As it was passing in front of us Cami and I made different decisions. I decided to get up on something and take a video of it, while she decided to join it. Here she is in the very beginning of the video I shot:

When she couldn’t get my attention while I was recording, she had to step back out because if she continued we would have become separated with no phone to reach me.
She explained later why she wanted to join in:

"I saw signs that expressed some of my concerns about the direction the country is going in, signs calling for integrity in leadership, getting big money out of government, equal justice for the rich and the poor and an end to corporate welfare: "Corporations are not people". I was impressed by the marchers who all looked as though they could have stayed home, and several were wearing collars indicating that they are priests or pastors."
When I learned this later I felt bad for holding her back. I started thinking about our different responses. I think there are a great many of us in America, and around the world wrestling with how to respond to this movement. I believe that is why this is making such a compelling on-going news story. Do we watch and wait, or do we plunge right in to be counted?

I can’t speak for her, but when given a choice to join or watch, I usually tend in favor of observing, analyzing, writing about, recording instead of acting, participating, and interacting. I was tempted to become part of this movement, to march in the streets, to sing with the protesters, but I did not.

I support some of the goals I have seen related to this movement, but not all of them. As I said earlier, I support some of the goals of the Tea Party, but not all of them. Part of me holds back from embracing this movement because I am aware of the complexity of making public policy, the likelihood of unintended consequences and the errors committed in the past by mobs suddenly seizing power (take, for example the aftermath of the French Revolution).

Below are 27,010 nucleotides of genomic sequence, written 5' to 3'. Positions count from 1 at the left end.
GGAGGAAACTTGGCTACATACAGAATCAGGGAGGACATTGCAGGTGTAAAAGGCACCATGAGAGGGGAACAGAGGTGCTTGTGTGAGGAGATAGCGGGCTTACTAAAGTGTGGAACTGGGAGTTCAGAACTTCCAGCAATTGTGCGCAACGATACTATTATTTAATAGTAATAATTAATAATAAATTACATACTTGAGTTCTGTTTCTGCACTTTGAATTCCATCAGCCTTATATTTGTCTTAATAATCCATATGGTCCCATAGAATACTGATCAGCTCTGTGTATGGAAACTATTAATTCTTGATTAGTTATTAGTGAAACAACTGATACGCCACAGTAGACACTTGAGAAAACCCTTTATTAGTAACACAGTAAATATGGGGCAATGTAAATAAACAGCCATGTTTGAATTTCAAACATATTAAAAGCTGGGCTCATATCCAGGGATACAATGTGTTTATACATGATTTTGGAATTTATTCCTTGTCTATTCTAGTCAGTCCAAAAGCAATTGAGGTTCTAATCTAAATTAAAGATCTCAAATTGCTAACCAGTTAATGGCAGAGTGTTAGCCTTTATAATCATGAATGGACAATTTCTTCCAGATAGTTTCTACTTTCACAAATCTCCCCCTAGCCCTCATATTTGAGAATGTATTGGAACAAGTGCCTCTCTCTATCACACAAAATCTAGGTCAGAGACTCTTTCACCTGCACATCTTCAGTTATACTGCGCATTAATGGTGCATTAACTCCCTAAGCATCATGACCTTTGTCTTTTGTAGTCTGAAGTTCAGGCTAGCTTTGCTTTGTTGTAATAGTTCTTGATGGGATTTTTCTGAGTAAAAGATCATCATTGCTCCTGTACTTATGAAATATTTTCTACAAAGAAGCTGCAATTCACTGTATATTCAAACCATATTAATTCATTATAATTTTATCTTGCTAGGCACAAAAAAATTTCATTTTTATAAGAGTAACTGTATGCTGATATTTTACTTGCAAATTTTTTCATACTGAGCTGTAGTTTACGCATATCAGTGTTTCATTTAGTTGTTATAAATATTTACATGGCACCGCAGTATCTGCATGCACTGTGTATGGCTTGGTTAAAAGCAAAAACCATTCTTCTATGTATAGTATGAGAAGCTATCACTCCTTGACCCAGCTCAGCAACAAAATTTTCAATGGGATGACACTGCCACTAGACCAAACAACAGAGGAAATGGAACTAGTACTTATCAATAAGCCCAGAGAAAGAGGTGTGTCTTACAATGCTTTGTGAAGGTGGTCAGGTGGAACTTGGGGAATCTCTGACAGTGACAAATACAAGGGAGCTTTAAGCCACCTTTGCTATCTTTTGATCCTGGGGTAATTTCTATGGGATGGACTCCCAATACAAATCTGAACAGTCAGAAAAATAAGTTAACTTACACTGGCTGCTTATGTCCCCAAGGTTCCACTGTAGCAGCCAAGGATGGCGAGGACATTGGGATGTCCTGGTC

While I get the impression that members of this movement are serious, and some are educated and articulate, and they have the wherewithal to organize themselves creatively, they are not public policy experts. I do not think that the organizers of the Tea Party were public policy experts.

But mostly I held back because it is my nature. And the words of the priest were still rattling around in my mind: humble yourself. It is easier to talk about love and justice than to do it. And being human means getting involved, getting our hands dirty, getting our lives dirty.

I don’t really want to punish Wall Street workers for their wrong doing and greed. I don’t really want to punish Washington lawmakers for their inaction. What I really want is morality and compassion in business, conciliation and compromise in government. And work for the unemployed, food for the hungry.

OK, part of me wants to punish the greedy bankers.

Instead of protesting in the streets I came home and cancelled my Bank of America credit card, joined a local credit union, because that seems like a good way to send a message. They won’t get any more of my money. I had heard about this through Bank Transfer Day ) But I am not a financial expert either. I wonder what the unintended consequences of this might be.

As I write this, it is two weeks after our visit, and a couple of days ago the mayor of NYC ordered Zucotti Park cleared. I am dissappointed but also hopeful. You can clear the park, but you can’t kill the spirit that started this movement. 

We left New York that evening, by train, then by car, and back to our happy home on our sleepy street in this northeastern college town. I am grateful for the sweet life and warm home that we returned to. I wish that this protest could somehow produce a world where every human can have a warm safe place to live, enough food to eat and care when they are sick, just for being human. I believe it is possible.